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be no quarter given
To have no mercy, concession, or indulgence offered. We are at war with barbarians, soldier. There will be no quarter given if you are taken captive, and you shall give them no quarter should you capture them. The match would determine which team made it to the finals of the tournament, so there was no quarter given by either side.
be given no quarter
To be offered no mercy, concession, or indulgence. We are at war with barbarians, soldier. You will be given no quarter if you are taken captive; likewise, you shall give them no quarter should you take them alive. This match determines if we're heading to the finals of the tournament, so make sure they are given no quarter!
give (someone) the horn
To cause someone to become lustful or sexually excited; to sexually arouse someone. It's a little embarrassing to admit, but men in uniform totally give me the horn!
(a) quarter of (a given hour in time)
A quarter of an hour (15 minutes) before the named hour in time (e.g., "quarter of six" would mean 5:45). Primarily heard in US. A: "What time does the movie start?" B: "Not until a quarter of eight, so we've got plenty of time!" I thought I'd be home already, but with this traffic, it'll be quarter of before I'm back.
quarter past (a given hour in time)
A quarter of an hour (15 minutes) after the named hour in time. A: "What time does the movie start?" B: "Not until a quarter past eight, so we've got plenty of time!" I thought I'd be home already, but with this traffic, it'll be quarter past before I'm back.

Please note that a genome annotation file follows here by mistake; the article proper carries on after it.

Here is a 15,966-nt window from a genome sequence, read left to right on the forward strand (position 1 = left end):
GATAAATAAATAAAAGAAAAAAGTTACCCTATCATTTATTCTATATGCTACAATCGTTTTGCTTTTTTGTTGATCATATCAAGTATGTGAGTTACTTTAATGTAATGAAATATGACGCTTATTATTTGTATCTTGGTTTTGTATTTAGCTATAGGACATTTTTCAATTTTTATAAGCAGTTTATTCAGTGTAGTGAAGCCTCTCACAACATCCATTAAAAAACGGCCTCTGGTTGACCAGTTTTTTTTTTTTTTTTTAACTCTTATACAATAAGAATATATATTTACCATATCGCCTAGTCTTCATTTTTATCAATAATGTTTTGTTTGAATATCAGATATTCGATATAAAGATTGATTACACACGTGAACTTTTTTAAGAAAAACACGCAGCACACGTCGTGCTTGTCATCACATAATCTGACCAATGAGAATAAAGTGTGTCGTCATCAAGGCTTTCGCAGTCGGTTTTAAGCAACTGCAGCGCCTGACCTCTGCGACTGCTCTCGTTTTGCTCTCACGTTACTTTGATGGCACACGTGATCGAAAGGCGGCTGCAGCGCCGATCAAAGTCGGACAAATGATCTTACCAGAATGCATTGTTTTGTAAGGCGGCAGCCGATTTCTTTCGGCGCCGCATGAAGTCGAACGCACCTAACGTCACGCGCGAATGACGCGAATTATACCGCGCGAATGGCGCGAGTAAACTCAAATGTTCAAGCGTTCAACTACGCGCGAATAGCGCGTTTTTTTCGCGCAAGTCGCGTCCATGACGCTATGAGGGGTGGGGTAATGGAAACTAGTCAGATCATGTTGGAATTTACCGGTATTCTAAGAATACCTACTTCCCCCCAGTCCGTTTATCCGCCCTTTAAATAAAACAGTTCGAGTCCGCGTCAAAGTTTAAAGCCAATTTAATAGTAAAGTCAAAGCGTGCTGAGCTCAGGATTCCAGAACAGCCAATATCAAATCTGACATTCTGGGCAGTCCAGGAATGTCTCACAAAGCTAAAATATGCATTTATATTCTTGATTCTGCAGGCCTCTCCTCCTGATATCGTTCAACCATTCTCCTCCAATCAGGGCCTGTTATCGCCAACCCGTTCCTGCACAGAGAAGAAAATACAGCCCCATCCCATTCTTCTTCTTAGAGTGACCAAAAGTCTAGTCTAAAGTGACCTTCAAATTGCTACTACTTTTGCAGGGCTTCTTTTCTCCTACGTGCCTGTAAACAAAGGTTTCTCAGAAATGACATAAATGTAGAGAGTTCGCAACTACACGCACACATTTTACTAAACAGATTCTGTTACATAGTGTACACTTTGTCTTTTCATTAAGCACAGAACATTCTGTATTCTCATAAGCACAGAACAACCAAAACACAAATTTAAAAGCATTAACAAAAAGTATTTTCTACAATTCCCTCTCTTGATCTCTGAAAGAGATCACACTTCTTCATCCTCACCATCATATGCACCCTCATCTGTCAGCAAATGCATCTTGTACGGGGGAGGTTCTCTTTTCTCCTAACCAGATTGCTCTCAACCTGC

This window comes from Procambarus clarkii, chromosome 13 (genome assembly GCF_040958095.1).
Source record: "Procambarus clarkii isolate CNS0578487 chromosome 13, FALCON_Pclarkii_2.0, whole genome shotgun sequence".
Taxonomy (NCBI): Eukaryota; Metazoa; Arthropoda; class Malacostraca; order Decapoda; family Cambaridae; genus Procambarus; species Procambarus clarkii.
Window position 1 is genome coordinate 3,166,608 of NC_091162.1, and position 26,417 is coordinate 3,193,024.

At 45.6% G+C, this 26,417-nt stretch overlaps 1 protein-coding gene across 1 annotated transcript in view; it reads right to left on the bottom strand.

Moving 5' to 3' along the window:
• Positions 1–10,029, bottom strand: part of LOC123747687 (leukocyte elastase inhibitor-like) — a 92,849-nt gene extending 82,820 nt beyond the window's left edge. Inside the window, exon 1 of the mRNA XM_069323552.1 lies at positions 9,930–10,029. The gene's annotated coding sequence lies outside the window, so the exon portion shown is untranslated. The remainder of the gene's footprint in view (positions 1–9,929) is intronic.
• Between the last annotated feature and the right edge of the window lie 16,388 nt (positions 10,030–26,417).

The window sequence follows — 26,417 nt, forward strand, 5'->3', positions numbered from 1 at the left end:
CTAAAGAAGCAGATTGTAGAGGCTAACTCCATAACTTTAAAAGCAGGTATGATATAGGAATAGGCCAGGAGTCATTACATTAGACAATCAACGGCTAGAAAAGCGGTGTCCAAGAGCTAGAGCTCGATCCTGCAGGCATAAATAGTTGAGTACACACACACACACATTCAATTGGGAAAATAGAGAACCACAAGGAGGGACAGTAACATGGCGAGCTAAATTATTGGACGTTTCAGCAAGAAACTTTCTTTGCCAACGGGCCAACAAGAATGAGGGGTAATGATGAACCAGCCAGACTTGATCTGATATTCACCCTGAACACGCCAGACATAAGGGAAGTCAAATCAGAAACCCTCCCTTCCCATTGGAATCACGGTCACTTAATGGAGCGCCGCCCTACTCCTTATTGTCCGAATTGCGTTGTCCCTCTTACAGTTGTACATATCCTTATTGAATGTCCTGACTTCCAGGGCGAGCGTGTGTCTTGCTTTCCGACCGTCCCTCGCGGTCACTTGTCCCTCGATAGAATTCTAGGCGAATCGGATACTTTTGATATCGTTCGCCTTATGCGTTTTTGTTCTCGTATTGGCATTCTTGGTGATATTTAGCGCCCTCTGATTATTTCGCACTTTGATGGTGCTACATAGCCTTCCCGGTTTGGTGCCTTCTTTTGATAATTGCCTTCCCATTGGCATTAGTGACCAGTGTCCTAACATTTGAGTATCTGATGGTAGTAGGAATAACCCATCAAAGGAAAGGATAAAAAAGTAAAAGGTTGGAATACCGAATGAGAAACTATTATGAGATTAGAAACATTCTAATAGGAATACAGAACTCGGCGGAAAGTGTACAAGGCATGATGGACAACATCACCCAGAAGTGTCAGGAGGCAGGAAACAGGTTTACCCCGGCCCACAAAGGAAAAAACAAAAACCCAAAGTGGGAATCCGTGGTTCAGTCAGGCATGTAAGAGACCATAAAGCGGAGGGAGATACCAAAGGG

give (one) the sack
To fire someone from a job or task. The new secretary is so rude—I need to give her the sack. I tried so hard to do a good job in Mrs. Smith's garden, but she gave me the sack anyway.
give (one) a run for (one's) money
To challenge one's ability, fortitude, or patience. Don't underestimate our opponents today—I think they'll give us a run for our money. Having an infant and a toddler sure is giving me a run for my money.
give (one) a taste of (one's) own medicine
To do something (usually unpleasant) to someone who usually acts in the same way. Bill is always excluding me from things, so I'm going to give him a taste of his own medicine and not invite him to my party. This team likes to play tough defense, so let's give them a taste of their own medicine and not give them any space to score.
give (someone) the length of (one's) tongue
To voice one's opinion, often in an aggressive or abusive way. I thought Paul was unhappy, but I did not expect him to lash out and give me the length of his tongue like that. I can't stand being around my mom when she starts giving us the length of her tongue.
give a basket
To reject a fiancé; to refuse to get married. The phrase comes from an old German custom of leaving a basket on a former lover's roof. I thought for sure that Denise and I were going to get married—I never expected her to give a basket to me in the end. I love Peter, but ultimately I had to give a basket to him because we just want different things in life.